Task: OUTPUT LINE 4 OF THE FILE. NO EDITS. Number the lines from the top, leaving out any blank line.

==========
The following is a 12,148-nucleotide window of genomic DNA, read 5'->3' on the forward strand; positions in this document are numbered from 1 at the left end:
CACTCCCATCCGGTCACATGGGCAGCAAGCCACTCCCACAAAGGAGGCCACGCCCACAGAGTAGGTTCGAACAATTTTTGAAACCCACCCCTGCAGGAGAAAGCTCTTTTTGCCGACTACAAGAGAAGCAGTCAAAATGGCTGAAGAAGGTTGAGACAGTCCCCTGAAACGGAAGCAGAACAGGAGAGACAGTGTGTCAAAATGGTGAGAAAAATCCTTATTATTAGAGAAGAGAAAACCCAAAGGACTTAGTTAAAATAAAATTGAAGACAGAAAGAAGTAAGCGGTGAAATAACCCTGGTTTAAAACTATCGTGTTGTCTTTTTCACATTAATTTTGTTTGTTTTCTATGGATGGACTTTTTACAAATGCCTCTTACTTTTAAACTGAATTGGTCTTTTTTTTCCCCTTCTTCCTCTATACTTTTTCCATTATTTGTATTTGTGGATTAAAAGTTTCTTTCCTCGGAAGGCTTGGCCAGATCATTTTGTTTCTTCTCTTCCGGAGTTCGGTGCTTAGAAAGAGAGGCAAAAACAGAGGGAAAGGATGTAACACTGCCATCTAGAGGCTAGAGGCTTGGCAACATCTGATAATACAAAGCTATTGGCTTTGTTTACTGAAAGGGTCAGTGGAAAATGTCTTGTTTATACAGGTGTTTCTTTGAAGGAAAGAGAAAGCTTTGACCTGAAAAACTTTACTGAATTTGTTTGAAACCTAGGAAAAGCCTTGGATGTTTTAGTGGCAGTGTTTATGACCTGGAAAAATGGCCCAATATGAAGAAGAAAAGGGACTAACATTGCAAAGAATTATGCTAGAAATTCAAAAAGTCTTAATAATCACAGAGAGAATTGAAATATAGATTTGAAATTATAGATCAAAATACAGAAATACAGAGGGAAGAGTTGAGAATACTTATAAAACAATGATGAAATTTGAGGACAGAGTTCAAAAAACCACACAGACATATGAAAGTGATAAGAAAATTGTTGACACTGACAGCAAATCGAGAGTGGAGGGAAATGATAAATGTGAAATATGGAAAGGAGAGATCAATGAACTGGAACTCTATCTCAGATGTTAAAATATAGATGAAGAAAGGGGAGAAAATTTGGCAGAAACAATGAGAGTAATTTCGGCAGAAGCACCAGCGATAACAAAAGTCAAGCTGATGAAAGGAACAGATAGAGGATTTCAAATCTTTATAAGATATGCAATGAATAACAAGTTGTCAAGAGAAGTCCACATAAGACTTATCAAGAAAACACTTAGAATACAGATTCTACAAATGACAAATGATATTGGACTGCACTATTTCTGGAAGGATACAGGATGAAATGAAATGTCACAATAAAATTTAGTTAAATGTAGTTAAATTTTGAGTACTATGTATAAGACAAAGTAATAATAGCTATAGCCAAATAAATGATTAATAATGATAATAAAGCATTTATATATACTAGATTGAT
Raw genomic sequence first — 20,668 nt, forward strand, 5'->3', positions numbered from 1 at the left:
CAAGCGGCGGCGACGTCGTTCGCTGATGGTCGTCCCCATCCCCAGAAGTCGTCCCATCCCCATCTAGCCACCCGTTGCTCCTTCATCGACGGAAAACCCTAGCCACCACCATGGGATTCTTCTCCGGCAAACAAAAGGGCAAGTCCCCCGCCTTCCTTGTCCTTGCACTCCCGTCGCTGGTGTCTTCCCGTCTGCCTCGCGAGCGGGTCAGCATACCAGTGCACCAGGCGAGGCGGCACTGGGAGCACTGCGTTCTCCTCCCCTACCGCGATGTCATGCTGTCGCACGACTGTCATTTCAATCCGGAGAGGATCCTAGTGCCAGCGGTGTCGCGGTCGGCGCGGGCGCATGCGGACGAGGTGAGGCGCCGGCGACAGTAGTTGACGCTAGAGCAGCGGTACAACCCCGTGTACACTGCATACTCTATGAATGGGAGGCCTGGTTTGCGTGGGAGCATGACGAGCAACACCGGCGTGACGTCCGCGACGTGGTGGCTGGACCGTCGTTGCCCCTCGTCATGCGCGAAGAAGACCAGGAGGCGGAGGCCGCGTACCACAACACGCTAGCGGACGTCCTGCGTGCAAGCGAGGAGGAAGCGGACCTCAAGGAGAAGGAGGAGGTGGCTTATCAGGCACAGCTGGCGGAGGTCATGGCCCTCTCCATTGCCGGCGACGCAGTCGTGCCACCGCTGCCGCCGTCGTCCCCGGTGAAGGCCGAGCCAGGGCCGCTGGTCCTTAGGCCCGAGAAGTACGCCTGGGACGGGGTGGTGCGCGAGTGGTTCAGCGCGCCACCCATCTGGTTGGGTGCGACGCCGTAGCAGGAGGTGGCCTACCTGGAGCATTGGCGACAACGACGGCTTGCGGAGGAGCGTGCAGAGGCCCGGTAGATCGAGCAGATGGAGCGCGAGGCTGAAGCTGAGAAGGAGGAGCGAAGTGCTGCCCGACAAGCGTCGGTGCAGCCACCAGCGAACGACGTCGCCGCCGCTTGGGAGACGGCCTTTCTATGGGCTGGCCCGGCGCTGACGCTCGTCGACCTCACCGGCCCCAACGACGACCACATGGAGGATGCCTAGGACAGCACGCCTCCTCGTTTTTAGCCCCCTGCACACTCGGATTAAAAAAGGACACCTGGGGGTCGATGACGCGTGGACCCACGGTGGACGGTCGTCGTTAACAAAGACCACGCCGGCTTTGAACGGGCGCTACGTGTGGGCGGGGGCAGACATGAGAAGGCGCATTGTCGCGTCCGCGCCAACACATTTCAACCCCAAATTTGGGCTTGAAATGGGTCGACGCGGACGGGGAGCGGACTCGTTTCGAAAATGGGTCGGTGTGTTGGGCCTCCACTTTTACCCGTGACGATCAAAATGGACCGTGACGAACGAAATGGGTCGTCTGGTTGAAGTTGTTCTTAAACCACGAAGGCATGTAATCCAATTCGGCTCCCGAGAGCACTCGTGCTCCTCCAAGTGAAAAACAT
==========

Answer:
CAAGCGGCGGCGACGTCGTTCGCTGATGGTCGTCCCCATCCCCAGAAGTCGTCCCATCCCCATCTAGCCACCCGTTGCTCCTTCATCGACGGAAAACCCTAGCCACCACCATGGGATTCTTCTCCGGCAAACAAAAGGGCAAGTCCCCCGCCTTCCTTGTCCTTGCACTCCCGTCGCTGGTGTCTTCCCGTCTGCCTCGCGAGCGGGTCAGCATACCAGTGCACCAGGCGAGGCGGCACTGGGAGCACTGCGTTCTCCTCCCCTACCGCGATGTCATGCTGTCGCACGACTGTCATTTCAATCCGGAGAGGATCCTAGTGCCAGCGGTGTCGCGGTCGGCGCGGGCGCATGCGGACGAGGTGAGGCGCCGGCGACAGTAGTTGACGCTAGAGCAGCGGTACAACCCCGTGTACACTGCATACTCTATGAATGGGAGGCCTGGTTTGCGTGGGAGCATGACGAGCAACACCGGCGTGACGTCCGCGACGTGGTGGCTGGACCGTCGTTGCCCCTCGTCATGCGCGAAGAAGACCAGGAGGCGGAGGCCGCGTACCACAACACGCTAGCGGACGTCCTGCGTGCAAGCGAGGAGGAAGCGGACCTCAAGGAGAAGGAGGAGGTGGCTTATCAGGCACAGCTGGCGGAGGTCATGGCCCTCTCCATTGCCGGCGACGCAGTCGTGCCACCGCTGCCGCCGTCGTCCCCGGTGAAGGCCGAGCCAGGGCCGCTGGTCCTTAGGCCCGAGAAGTACGCCTGGGACGGGGTGGTGCGCGAGTGGTTCAGCGCGCCACCCATCTGGTTGGGTGCGACGCCGTAGCAGGAGGTGGCCTACCTGGAGCATTGGCGACAACGACGGCTTGCGGAGGAGCGTGCAGAGGCCCGGTAGATCGAGCAGATGGAGCGCGAGGCTGAAGCTGAGAAGGAGGAGCGAAGTGCTGCCCGACAAGCGTCGGTGCAGCCACCAGCGAACGACGTCGCCGCCGCTTGGGAGACGGCCTTTCTATGGGCTGGCCCGGCGCTGACGCTCGTCGACCTCACCGGCCCCAACGACGACCACATGGAGGATGCCTAGGACAGCACGCCTCCTCGTTTTTAGCCCCCTGCACACTCGGATTAAAAAAGGACACCTGGGGGTCGATGACGCGTGGACCCACGGTGGACGGTCGTCGTTAACAAAGACCACGCCGGCTTTGAACGGGCGCTACGTGTGGGCGGGGGCAGACATGAGAAGGCGCATTGTCGCGTCCGCGCCAACACATTTCAACCCCAAATTTGGGCTTGAAATGGGTCGACGCGGACGGGGAGCGGACTCGTTTCGAAAATGGGTCGGTGTGTTGGGCCTCCACTTTTACCCGTGACGATCAAAATGGACCGTGACGAACGAAATGGGTCGTCTGGTTGAAGTTGTTCTTAAACCACGAAGGCATGTAATCCAATTCGGCTCCCGAGAGCACTCGTGCTCCTCCAAGTGAAAAACAT